A recent Research magazine cover (“Fee-Based Business,” February 2007) displayed a numerical reality check for the financial advice profession regarding the migration toward fee-based practices. The article stated that while 87 percent of advisors had begun to do fee-based business, only 16 percent of the assets they worked with were under a fee arrangement. These numbers tell a story of intention being waylaid by perception.
Herewith are a few personal observations of this industry phenomenon that I suspect have a bearing on the statistic, including:
o Transactional Traction: being stuck in the mode and mindset of transactional conversation and behavior.
o Cultural Confusion: being told to develop long-term relationships but being measured on short-term results. Firms must make up their minds on the instrument of choice for measuring results — a tachometer or a speedometer.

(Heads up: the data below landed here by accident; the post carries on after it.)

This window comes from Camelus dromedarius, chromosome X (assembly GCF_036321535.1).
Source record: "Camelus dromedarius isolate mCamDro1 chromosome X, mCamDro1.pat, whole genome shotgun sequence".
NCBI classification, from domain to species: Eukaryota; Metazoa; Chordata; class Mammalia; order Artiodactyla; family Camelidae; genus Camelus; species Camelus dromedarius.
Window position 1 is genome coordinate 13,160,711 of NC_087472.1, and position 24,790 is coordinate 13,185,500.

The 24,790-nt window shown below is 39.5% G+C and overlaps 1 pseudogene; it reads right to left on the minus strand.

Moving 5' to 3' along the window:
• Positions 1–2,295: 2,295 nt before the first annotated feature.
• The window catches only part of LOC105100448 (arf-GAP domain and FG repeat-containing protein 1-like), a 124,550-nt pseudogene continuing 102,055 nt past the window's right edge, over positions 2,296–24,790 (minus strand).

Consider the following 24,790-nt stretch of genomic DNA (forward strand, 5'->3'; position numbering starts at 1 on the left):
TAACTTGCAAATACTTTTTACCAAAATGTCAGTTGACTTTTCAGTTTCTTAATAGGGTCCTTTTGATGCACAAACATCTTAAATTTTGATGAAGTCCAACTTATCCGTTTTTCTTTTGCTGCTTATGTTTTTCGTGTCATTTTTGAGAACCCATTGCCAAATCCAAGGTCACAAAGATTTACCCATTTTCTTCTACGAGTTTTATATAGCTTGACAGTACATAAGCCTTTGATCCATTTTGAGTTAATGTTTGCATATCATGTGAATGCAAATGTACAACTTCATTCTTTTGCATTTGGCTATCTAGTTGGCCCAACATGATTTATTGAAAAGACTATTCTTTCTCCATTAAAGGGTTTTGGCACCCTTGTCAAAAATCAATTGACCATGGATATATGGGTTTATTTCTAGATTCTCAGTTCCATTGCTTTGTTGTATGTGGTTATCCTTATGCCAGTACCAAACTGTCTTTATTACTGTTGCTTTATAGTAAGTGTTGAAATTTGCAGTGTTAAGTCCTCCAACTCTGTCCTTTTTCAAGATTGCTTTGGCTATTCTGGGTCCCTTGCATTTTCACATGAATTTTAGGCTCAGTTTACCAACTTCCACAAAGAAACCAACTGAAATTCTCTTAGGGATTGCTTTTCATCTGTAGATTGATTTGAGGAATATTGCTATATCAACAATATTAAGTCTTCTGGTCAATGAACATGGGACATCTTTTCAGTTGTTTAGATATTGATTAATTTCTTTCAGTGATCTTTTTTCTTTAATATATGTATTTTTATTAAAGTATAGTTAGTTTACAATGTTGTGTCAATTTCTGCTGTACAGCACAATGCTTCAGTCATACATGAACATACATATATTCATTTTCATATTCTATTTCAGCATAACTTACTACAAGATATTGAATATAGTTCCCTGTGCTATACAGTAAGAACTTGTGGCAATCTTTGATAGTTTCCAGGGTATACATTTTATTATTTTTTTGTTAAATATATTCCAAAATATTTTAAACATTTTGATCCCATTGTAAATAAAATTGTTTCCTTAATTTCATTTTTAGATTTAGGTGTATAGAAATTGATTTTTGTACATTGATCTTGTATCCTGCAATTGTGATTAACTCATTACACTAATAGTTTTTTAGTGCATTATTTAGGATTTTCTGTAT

o The PERCEPT-SHUN Phenomenon: being rejected by clients on a value proposition because of previously sold and pre-cast perceptions in the mind of the client.
Because this “percept-shun” phenomenon is much more prevalent than we might suspect, and pivotal to overcome in order to successfully transition to a fee-based relationship with clients, I offer the following psychological note for consideration.
Today’s client is a wary client. They are wary because they are weary — weary of past experience and wary because of exposure to stories that do not flatter the financial profession. Many of today’s clients are suffering from PTSS (Post Traumatic Sales Syndrome), which is where they or someone close to them has had a traumatic financial violation. This condition can only be cured with unadulterated integrity. Others you meet are suffering from SFS (sales fatigue syndrome), which is where they are simply weary of being sold — period. Everywhere they turn they encounter another thinly veiled sales pitch. These conditions can only be cured with absolute transparency on the part of the advisor.